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At Woodlawn Vigil Honoring CPS Worker Who Died Of COVID-19, Teachers Say Lack Of Support Is A ‘Slap In The Face’

JonL Bush worked as a special education classroom assistant at Carnegie Elementary School. He was fully vaccinated and had received a booster shot but died from a breakthrough case, his family confirmed.

Dette Bush (left) and Ceres Jonelle Bush (right) speak about their brother jonL Bush, a CPS worker who died of COVID-19 on Nov. 26, 2021.
Maia McDonald/Block Club Chicago
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WOODLAWN — Woodlawn neighbors and SEIU Local 73 held a candlelight vigil Thursday evening to remember the life of JonL Bush, a CPS worker who died from coronavirus amid rising cases at Andrew Carnegie Elementary School on the South Side. 

Friends, family and Carnegie teachers gathered at the school, 1414 E. 61st Place, to honor Bush, a Local 73 member who worked as a special education classroom assistant before his death on Nov. 26. Bush was fully vaccinated and had received a booster shot but died from a breakthrough case, his sisters and mother confirmed.

Carnegie Elementary has seen a spike in COVID-19 cases since Thanksgiving break began Nov. 24. CPS spokespeople did not respond when asked whether Bush’s illness and death could be traced to the school.

At the vigil, speakers called for better COVID-19 prevention at CPS schools and shared stories about Bush’s impact as a father, brother, CPS worker and neighbor. He worked for the district since 2012, according to CPS officials.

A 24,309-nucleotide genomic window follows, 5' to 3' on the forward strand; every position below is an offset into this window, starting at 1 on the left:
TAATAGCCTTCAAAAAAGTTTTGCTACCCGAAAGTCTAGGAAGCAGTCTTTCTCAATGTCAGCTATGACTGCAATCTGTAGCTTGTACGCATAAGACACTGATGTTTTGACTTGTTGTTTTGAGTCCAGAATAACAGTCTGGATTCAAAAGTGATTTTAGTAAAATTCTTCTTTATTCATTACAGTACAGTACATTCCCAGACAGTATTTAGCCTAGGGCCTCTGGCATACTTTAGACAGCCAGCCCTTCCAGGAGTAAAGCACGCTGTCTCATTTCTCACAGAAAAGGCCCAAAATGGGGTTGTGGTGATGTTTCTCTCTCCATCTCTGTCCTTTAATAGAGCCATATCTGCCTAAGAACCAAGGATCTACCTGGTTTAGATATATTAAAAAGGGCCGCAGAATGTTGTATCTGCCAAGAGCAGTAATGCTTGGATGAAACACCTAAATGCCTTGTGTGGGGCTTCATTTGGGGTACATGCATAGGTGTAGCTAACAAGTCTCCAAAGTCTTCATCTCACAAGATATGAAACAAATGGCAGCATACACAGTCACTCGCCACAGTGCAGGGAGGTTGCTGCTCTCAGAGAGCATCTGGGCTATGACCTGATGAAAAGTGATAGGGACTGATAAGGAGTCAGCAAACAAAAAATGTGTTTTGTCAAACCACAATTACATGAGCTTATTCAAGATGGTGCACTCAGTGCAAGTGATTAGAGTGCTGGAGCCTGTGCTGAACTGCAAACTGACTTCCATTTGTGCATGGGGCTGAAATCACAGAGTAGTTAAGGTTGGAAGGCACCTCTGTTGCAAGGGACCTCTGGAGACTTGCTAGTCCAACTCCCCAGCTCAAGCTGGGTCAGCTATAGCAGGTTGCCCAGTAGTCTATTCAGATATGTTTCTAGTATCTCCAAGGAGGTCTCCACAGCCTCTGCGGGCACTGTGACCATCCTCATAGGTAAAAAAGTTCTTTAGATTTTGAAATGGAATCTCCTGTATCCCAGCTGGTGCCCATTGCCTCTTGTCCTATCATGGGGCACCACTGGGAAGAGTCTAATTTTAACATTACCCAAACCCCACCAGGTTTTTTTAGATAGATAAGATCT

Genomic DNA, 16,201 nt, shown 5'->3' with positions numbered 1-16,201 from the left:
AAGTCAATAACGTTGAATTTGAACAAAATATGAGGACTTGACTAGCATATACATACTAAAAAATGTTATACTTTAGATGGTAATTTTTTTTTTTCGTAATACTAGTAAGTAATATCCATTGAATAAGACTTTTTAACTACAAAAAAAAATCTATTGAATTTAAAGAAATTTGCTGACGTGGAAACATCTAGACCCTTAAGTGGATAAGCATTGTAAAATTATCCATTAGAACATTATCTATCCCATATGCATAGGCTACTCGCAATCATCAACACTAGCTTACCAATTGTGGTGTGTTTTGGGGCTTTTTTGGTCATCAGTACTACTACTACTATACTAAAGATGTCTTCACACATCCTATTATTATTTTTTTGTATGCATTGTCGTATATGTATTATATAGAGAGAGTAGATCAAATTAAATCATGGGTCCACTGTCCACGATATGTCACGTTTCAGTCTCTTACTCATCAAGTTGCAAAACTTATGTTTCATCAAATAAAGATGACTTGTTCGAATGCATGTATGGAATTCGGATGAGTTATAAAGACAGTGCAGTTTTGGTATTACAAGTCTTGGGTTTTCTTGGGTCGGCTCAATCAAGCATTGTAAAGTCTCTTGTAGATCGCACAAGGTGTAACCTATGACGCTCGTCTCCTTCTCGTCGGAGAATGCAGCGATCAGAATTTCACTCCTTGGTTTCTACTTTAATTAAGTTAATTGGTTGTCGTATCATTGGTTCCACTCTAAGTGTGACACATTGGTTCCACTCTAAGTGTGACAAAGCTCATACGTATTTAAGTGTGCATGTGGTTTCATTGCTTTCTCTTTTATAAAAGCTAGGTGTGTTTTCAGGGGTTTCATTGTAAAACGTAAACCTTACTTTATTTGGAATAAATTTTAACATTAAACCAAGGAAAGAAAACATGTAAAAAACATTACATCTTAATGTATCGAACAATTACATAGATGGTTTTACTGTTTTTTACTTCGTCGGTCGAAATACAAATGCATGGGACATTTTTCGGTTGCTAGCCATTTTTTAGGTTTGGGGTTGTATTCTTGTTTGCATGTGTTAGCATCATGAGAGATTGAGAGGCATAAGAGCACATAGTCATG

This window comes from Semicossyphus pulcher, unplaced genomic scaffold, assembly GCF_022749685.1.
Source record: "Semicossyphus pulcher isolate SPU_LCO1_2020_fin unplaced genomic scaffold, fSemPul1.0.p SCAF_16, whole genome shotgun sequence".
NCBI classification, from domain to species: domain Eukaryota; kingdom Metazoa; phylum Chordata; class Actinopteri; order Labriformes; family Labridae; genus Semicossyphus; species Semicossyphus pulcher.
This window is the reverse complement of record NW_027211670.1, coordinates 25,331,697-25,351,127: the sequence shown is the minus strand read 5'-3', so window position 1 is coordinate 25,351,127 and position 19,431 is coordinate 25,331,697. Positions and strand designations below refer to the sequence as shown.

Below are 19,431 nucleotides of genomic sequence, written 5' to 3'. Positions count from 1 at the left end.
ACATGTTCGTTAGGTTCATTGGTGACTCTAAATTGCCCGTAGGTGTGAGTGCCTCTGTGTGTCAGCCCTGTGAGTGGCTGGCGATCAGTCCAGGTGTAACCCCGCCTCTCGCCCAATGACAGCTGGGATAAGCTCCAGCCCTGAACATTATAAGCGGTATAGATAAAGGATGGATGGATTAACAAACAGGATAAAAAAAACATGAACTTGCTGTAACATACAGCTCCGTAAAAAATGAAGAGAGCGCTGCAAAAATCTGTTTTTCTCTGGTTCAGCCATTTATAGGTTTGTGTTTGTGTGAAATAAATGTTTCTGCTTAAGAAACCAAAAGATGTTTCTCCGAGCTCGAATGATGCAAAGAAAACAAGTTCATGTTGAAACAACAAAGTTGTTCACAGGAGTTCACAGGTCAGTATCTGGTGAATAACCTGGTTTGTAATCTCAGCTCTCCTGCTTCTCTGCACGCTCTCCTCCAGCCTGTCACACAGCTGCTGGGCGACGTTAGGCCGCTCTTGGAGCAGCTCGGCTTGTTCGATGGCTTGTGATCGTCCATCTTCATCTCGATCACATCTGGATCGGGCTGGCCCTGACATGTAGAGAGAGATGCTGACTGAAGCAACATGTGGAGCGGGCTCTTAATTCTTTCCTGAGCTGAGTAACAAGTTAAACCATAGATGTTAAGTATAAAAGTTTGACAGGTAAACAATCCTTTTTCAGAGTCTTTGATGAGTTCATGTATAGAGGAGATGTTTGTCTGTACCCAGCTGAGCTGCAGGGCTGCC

Ceres Jonelle, Bush’s sister, called him compassionate, funny and “the smartest person I’ve ever met in my life.”

Another sister, Dette Bush, who worked as a substitute dance teacher at Carnegie alongside her brother, said his death has pushed her to stop working at Carnegie until COVID-19 protocols in CPS schools are improved. In her job, she visits 25 different classes, she said.

“I am not going back to work because it is not safe,” she said. “… Yes, I am fully vaccinated. But if I go in 25 different classrooms each week, then I could potentially take that to … so many different children.”

For Dette Bush, it’s also hard returning to a place where she worked closely with her brother.

Dette Bush claimed at times hand sanitizer containers weren’t filled, there weren’t any dividers to separate students during school hours and there were typically too many people in the building at a time to adequately social distance. 

As cases rise, Carnegie teacher Faith Mitchell said several teachers have been working remotely, without permission, while facing potential lock-outs of online systems.

“Whatever needs to be done to prevent this from happening, we need to get it done,” Bush’s sister Dette said. “I don’t know if it’s the Mayor’s Office. I don’t know what department needs to get it together. But they need to get it together.”

Carnegie staff have said eight of the school’s 21 classrooms are in quarantine this week. SEIU Local 73 officials said another union member at the school also recently tested positive for COVID-19. 

“At the bare minimum … if schools are having huge cases or situations where we have eight classrooms just this week alone that are shut down, then support the families with being remote so that we can stay safe so that we don’t have to have another situation like Mr. Bush,” Mitchell said.

Credit: Maia McDonald/Block Club Chicago